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I got the best Christmas present of all this year- time to recharge and refocus for the new year. I go through a pattern when it’s time for a break. I veg for a day or so- watch movies with my kids, do a little bit of nothing… Then I get itchy and ready for an energy boost. Books are a big part of my recharge. Non-fiction books. I know that might sound really boring to some of you, but I’ve fixed that! I read a lot of books all at the same time. I read a chapter of this one, get bored, start another, go back to the first, and so on.

This break was a good one – I read seven books. They were all over the map – from “Go Pro” by Steven Pressman to “Creating the Lo-Budget Homestead” by Steven Gregerson. My brother recommended a book called “Becoming Your Own Banker” by Nelson Nash. Perhaps an odd choice, but as I read part of the introduction, something screamed from the pages that I want to share with you.

The author said he had been a pilot since 1947, and had learned you can’t fly in a vacuum. You must have wind – it’s what keeps the airplane in the air. We’ve all seen weather maps with “Highs” and “Lows”. He explains that in the Northern Hemisphere where we live, these Highs turn clockwise (I imagine a big circle of wind swirling above a map of our country). A large weather system can cover 75% or more of the US.

So imagine you are in Alabama and trying to fly to Chicago. Your airplane can fly 100 mph. Unfortunately, the front side of this swirly air mass is right above you, and pushing you at 345 mph backwards, back toward the Gulf of Mexico. That’s called a headwind. Even if you’re flying forwards all 100 mph that plane can fly, you are going backwards 245 mph. Unless you wanted to go to the Gulf of Mexico, you better get that plane on the ground quick.

The good news is that weather system will move. Soon it will be right above you. Again, picture the middle of that swirly mass. It’s calm in the middle. You can hop in your plane, fly at 100 mph, and be moving toward Chicago at 100 mph. This is as good as it gets, right??

Wrong! Have more patience and the weather system will continue to move. Now you’re on the back side, and the wind is blowing you toward Chicago- a tailwind. You fly 100 mph and it’s pushing you forward at 345 mph. Your speed is now 445 mph. Was that worth waiting for?

plane-2I started thinking about what this tailwind concept could mean as it applies to New Years Goals. I said I would talk about this – remember! I think we sometimes create goals that have a built in headwind. We say we have a goal to lose weight. We are going to go on a “diet” and deprive ourselves of everything that gave us that extra weight to begin with. Might as well hop in the plane and fly backwards. If you see that diet as a sacrifice, how likely is it that you’re going to successfully lose weight – and keep it off? You’re flying against a headwind.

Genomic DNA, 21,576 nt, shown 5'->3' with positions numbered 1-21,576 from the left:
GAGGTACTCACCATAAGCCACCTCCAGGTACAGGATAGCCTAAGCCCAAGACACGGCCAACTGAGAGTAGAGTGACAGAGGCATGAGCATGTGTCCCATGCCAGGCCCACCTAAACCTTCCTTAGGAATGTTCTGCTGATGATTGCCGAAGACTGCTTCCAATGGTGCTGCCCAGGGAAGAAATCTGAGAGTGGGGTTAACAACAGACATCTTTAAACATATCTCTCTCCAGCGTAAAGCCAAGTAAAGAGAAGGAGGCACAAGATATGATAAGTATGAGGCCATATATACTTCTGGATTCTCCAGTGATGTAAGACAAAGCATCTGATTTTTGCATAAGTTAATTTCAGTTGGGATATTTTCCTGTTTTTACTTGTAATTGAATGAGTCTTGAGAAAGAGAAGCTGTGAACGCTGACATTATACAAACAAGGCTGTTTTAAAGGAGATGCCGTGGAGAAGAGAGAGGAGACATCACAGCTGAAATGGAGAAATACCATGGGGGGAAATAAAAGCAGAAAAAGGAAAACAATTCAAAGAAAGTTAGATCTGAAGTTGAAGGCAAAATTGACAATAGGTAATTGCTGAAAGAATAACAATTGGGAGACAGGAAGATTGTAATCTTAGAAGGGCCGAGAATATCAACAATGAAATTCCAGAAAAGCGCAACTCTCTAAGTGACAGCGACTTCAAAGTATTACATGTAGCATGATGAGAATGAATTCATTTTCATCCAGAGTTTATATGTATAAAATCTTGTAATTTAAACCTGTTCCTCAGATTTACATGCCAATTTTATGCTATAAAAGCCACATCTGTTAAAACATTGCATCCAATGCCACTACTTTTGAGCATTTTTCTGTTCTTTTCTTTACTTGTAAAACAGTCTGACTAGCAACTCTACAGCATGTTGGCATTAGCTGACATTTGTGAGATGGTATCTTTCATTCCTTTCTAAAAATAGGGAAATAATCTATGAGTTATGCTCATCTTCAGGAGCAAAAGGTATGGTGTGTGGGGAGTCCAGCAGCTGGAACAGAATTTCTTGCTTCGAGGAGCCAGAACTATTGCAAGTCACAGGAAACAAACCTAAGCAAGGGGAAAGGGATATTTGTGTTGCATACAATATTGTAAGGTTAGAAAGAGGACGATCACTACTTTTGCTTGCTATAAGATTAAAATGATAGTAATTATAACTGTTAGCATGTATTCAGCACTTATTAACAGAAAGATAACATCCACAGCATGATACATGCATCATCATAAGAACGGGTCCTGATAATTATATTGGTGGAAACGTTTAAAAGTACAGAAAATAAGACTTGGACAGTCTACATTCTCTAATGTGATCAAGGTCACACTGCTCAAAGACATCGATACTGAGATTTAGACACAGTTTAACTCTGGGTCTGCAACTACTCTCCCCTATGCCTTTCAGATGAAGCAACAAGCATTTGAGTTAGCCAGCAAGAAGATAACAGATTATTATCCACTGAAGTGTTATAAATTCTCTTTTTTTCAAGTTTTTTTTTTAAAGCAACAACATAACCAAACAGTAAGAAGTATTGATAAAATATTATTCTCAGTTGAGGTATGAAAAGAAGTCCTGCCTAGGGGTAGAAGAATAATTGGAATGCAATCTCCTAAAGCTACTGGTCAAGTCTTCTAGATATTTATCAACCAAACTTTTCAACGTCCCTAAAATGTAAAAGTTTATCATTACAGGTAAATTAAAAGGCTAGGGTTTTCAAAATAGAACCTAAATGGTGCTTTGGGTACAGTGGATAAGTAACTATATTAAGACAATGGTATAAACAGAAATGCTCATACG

Let’s look at another common Resolution. How about the goal to spend more time with family and friends. This one is on my list this year, so let’s look at my headwinds. I want to spend more time with my family, but I usually don’t take one single thing off my to-do list. It’s all about prioritizing right?? Wrong! If I don’t change something, take something big off the list, my resolution might as well go right outside on the curb with my dead Christmas tree.

So that’s uplifting…! Let’s talk about how to not only avoid headwinds, but how to use tailwinds to propel you even faster towards your goals.

Tailwind #1- Pick one habit that you would like to change at a time. Just one.(Starting your next goal in February is okay – January 1st isn’t magical!) Tailwind #2 – Find one big thing that you will change in order to make that habit stick.
Tailwind #3 – Change the way you think about that habit.
Tailwind #4 – Remind yourself of that habit in as many ways as possible.

Let’s use our previous examples.
Losing weight:

  1. Your goal is actually to lose weight (not go on a diet- there’s a difference). So pick that one and no others right now.
  2. You choose one habit to change – You will always eat a big salad before you eat anything unhealthy. Go ahead and eat that bowl of ice cream. Don’t deprive yourself. Just make sure you’ve downed a salad first.
  3. Mindset change – you’re not on a diet! You can eat anything you want… But maybe you don’t want some things anymore. Is that food fuel for your amazing body, or does it weigh it down?
  4. Write “I will lose weight” or “I love what I’m eating” or something motivating to you – and put it on the fridge, on your mirror, in your tasks on your phone, wherever you will look every day.

Spending family time (this is for me):

  1. I need to make this goal measurable. I want to spend more time with my family – but what does that mean?? I want to spend at least 30 minutes of uninterrupted time with my kids each night. Now that’s a goal I can actually work towards. And just one, remember!
  2. I am going to stop scheduling any personal things on Monday afternoon, so I can have my office work done at the beginning of the week. That way I will be with the kids rather than on the computer in the evenings.
  3. Mindset change – That kid time is now #1 on the list. I will leave something else undone, but not that. (A patient once told me that no one dies if there are dirty dishes in your sink!)
  4. Reminders. I just made a daily recurring task on my phone that says “KID TIME!” I look at that list 10 times a day at least. I can’t miss it.

Wow, this has been a good thought process for me. I hope it helps you as well. By next week, I challenge you to pick your one goal and create these four tailwind forces. Imagine the change you could make in your world if you were flying 445 mph toward the thing you want most. I will let you know how I’m doing too.

Have a wonderful week!

Dr. Michelle Jorgensen

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